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Creating and Using Balance Sheets and Income Statements

Filed under Your Financial Position. Fact checked on May 24, 2012.

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Periodically prepared balance sheets are the primary financial tool for assessing the relative wealth or financial condition at a given point in time. Learn what to monitor and track to ensure your business is growing.

This statement reveals your company's relative wealth or financial position at a given point in time. It's often referred to as a snapshot because it gives you a fairly clear picture of the business at that moment, but does not in itself reveal how the business arrived there or where it's going next. That's one reason why the balance sheet is not the whole story—you must also look at the information from each of the other financial statements (and at historical information as well) to get the most benefit from the data.

Along with other financial information, balance sheet data is frequently analyzed and put into perspective through the construction of business and financial ratios. In many cases, ratios are constructed for each balance sheet (and income statement) for a number of years, so that you can make comparisons and spot important trends.

The balance sheet consists of three categories of items: 

  • assets
  • liabilities
  • stockholders' or owners' equity

Assets

Assets are generally divided into two groups: current assets and fixed (long-term) assets. They are usually presented in order of liquidity, with current assets (cash and those that will be converted to cash within one year) appearing first.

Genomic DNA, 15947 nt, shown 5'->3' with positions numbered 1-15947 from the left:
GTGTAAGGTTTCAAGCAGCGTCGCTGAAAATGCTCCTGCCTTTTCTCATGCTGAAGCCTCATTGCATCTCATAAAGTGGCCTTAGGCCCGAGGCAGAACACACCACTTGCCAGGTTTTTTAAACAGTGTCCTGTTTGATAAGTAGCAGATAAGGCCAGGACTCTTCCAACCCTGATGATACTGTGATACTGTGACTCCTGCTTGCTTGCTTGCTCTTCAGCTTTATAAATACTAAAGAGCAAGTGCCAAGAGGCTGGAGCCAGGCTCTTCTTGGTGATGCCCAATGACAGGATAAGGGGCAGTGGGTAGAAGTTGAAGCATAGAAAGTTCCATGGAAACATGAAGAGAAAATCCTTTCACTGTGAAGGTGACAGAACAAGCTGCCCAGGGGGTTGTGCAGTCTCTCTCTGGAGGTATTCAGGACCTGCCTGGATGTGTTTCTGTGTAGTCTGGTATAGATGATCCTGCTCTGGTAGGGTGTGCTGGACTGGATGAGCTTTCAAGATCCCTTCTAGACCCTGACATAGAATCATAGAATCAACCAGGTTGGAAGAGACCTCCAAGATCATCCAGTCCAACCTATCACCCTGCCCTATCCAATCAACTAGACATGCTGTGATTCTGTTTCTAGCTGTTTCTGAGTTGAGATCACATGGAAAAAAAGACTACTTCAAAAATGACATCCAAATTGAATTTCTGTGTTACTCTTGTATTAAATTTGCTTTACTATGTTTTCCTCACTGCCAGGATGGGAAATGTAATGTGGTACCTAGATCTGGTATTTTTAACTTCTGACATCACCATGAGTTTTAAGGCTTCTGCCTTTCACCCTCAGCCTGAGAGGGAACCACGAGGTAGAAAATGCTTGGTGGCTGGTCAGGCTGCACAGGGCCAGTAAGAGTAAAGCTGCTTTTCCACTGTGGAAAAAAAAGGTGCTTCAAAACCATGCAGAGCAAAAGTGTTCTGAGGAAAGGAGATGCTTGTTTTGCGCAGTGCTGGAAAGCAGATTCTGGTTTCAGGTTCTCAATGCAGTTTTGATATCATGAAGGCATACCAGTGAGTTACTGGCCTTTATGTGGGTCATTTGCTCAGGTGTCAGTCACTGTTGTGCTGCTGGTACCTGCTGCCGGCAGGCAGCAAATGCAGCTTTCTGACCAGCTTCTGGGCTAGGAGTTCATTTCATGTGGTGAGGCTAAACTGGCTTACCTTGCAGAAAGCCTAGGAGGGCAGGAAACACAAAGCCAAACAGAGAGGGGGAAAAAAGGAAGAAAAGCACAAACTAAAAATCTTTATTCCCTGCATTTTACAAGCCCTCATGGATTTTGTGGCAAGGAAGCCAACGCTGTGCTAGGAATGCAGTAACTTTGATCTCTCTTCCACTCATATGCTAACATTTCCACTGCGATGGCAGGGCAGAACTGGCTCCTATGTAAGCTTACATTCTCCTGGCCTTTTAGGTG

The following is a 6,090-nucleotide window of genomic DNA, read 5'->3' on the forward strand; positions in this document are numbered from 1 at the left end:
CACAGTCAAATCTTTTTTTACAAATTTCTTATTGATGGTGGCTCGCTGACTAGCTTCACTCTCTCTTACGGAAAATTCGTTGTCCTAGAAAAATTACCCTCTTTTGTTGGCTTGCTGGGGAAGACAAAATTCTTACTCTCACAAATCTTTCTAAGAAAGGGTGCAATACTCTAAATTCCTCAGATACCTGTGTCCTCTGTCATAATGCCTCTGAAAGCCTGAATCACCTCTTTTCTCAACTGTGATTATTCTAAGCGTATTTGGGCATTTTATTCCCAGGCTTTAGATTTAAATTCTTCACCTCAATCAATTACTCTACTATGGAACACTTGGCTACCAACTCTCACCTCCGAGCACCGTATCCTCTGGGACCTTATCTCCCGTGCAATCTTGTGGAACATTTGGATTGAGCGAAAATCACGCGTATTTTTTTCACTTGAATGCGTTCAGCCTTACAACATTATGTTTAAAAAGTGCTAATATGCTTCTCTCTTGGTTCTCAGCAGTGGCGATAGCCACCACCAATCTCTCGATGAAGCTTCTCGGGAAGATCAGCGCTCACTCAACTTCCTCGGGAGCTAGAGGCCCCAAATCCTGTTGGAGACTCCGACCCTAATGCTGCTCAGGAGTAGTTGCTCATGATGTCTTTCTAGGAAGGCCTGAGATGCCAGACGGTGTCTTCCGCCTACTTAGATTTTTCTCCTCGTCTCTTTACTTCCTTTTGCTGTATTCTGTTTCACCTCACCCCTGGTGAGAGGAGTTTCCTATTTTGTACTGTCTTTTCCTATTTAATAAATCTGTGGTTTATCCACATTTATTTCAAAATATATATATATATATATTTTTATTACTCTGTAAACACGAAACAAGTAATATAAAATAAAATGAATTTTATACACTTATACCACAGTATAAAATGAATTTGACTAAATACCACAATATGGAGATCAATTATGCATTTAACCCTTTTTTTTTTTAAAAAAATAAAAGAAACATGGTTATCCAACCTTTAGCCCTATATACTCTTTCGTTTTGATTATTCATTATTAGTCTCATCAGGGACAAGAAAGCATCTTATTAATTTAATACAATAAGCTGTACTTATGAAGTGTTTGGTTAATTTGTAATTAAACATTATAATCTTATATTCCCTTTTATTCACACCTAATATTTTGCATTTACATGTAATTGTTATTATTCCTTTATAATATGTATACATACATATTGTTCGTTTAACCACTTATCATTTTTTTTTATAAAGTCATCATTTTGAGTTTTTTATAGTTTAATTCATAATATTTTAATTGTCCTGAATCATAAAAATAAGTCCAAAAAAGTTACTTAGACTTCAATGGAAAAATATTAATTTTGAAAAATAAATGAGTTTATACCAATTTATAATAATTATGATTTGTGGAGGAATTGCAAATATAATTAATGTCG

Assets
Current Assets
Cash $ X
Short-term investments and marketable securities $ X
Accounts and notes receivable $ X
Inventories $ X
Prepaid expenses $ X
Other current assets $ X
Total current assets $ X
Fixed Assets
Land $ X
Buildings $ X
Machinery and equipment $ X
Capitalized leases $ X
(Less accumulated depreciation and amortization) $ X
Deferred charges $ X
Other fixed assets $ X
Total fixed assets $ X

Liabilities

Liabilities are normally presented in order of their claim on the company's assets (i.e., liabilities due within one year are presented before liabilities due several years from now).

 

Liabilities
Current Liabilities
Accounts payable $ X
Notes payable $ X
Income taxes currently payable $ X
Current portion of long-term debt $ X
Other current liabilities $ X
Total current liabilities $ X
Long-Term Liabilities
Long-term debt $ X
Capital lease obligations $ X
Deferred income taxes $ X
Other long-term liabilities $ X
Total long-term liabilities $ X

Equity

Stockholders' equity (or owner's equity or net worth) is presented properly when each class of ownership is presented with all its relevant information (for example, number of shares authorized, shares issued, shares outstanding, and par value). If retained earnings are restricted or appropriated, this also should be shown.

Stockholders' equity for an incorporated business normally would take this form:

Stockholders' Equity:
Preferred stock, $20 par value (authorized 1,000 shares; issued and outstanding 500 shares) $ X
Common stock, $15 par value (authorized 10,000 shares; issued and outstanding 5,000 shares) $ X
Additional paid-in capital, common stock $ X
Retained earnings $ X

Using Balance Sheet Data

You don't have to be an accountant to make effective use of the data on your balance sheet. Use balance sheet data to monitor your company's financial health by monitoring the following:

  • Working capital: maintain a proper ratio of current assets to fixed assets.
  • Cash levels: maintain only as much cash as needed; invest the excess in short-term investments.
  • Accounts receivable levels: monitor receivables levels to ensure customers are paying promptly and providing cash flow to your business.
  • Inventory levels: keep inventory as low as is reasonable for your business since the carrying costs associated with inventories are so high.